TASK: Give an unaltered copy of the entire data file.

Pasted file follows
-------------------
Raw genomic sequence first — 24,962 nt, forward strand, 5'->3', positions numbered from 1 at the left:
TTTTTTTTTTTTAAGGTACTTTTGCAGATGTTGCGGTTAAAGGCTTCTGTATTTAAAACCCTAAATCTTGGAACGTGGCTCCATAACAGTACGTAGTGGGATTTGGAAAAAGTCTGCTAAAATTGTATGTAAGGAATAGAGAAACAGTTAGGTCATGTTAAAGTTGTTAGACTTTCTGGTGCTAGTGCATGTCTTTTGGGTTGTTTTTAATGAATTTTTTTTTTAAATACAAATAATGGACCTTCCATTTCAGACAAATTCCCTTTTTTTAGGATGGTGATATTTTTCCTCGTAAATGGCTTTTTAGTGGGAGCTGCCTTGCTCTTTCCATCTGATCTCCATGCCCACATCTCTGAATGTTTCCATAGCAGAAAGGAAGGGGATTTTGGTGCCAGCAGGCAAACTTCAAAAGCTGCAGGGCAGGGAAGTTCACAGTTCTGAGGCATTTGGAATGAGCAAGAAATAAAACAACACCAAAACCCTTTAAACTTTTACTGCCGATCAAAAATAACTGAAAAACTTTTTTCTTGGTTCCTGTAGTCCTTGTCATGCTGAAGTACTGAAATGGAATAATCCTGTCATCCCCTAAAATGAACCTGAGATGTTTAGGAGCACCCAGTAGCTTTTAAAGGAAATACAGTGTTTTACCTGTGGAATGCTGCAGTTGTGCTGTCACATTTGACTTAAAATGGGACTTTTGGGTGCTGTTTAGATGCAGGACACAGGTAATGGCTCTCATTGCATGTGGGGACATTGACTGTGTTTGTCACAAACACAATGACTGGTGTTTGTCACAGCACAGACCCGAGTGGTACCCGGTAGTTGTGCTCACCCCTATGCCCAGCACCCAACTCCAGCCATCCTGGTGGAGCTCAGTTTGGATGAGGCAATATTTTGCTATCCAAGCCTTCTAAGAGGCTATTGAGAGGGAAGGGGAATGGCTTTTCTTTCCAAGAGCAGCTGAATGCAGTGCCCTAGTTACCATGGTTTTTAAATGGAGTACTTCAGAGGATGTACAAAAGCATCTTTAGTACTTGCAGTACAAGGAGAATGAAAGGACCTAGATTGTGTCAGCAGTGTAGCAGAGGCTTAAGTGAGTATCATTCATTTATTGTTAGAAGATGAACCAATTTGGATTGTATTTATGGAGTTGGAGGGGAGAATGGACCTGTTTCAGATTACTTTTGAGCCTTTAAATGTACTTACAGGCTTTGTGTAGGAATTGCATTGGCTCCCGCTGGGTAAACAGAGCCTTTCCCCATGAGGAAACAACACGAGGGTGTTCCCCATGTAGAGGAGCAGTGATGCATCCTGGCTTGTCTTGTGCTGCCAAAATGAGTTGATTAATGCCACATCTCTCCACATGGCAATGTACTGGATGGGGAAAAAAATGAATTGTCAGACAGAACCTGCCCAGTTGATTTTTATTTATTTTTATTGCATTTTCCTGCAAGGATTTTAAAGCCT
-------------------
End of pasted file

Raw genomic sequence first — 24,962 nt, forward strand, 5'->3', positions numbered from 1 at the left:
TTTTTTTTTTTTAAGGTACTTTTGCAGATGTTGCGGTTAAAGGCTTCTGTATTTAAAACCCTAAATCTTGGAACGTGGCTCCATAACAGTACGTAGTGGGATTTGGAAAAAGTCTGCTAAAATTGTATGTAAGGAATAGAGAAACAGTTAGGTCATGTTAAAGTTGTTAGACTTTCTGGTGCTAGTGCATGTCTTTTGGGTTGTTTTTAATGAATTTTTTTTTTAAATACAAATAATGGACCTTCCATTTCAGACAAATTCCCTTTTTTTAGGATGGTGATATTTTTCCTCGTAAATGGCTTTTTAGTGGGAGCTGCCTTGCTCTTTCCATCTGATCTCCATGCCCACATCTCTGAATGTTTCCATAGCAGAAAGGAAGGGGATTTTGGTGCCAGCAGGCAAACTTCAAAAGCTGCAGGGCAGGGAAGTTCACAGTTCTGAGGCATTTGGAATGAGCAAGAAATAAAACAACACCAAAACCCTTTAAACTTTTACTGCCGATCAAAAATAACTGAAAAACTTTTTTCTTGGTTCCTGTAGTCCTTGTCATGCTGAAGTACTGAAATGGAATAATCCTGTCATCCCCTAAAATGAACCTGAGATGTTTAGGAGCACCCAGTAGCTTTTAAAGGAAATACAGTGTTTTACCTGTGGAATGCTGCAGTTGTGCTGTCACATTTGACTTAAAATGGGACTTTTGGGTGCTGTTTAGATGCAGGACACAGGTAATGGCTCTCATTGCATGTGGGGACATTGACTGTGTTTGTCACAAACACAATGACTGGTGTTTGTCACAGCACAGACCCGAGTGGTACCCGGTAGTTGTGCTCACCCCTATGCCCAGCACCCAACTCCAGCCATCCTGGTGGAGCTCAGTTTGGATGAGGCAATATTTTGCTATCCAAGCCTTCTAAGAGGCTATTGAGAGGGAAGGGGAATGGCTTTTCTTTCCAAGAGCAGCTGAATGCAGTGCCCTAGTTACCATGGTTTTTAAATGGAGTACTTCAGAGGATGTACAAAAGCATCTTTAGTACTTGCAGTACAAGGAGAATGAAAGGACCTAGATTGTGTCAGCAGTGTAGCAGAGGCTTAAGTGAGTATCATTCATTTATTGTTAGAAGATGAACCAATTTGGATTGTATTTATGGAGTTGGAGGGGAGAATGGACCTGTTTCAGATTACTTTTGAGCCTTTAAATGTACTTACAGGCTTTGTGTAGGAATTGCATTGGCTCCCGCTGGGTAAACAGAGCCTTTCCCCATGAGGAAACAACACGAGGGTGTTCCCCATGTAGAGGAGCAGTGATGCATCCTGGCTTGTCTTGTGCTGCCAAAATGAGTTGATTAATGCCACATCTCTCCACATGGCAATGTACTGGATGGGGAAAAAAATGAATTGTCAGACAGAACCTGCCCAGTTGATTTTTATTTATTTTTATTGCATTTTCCTGCAAGGATTTTAAAGCCT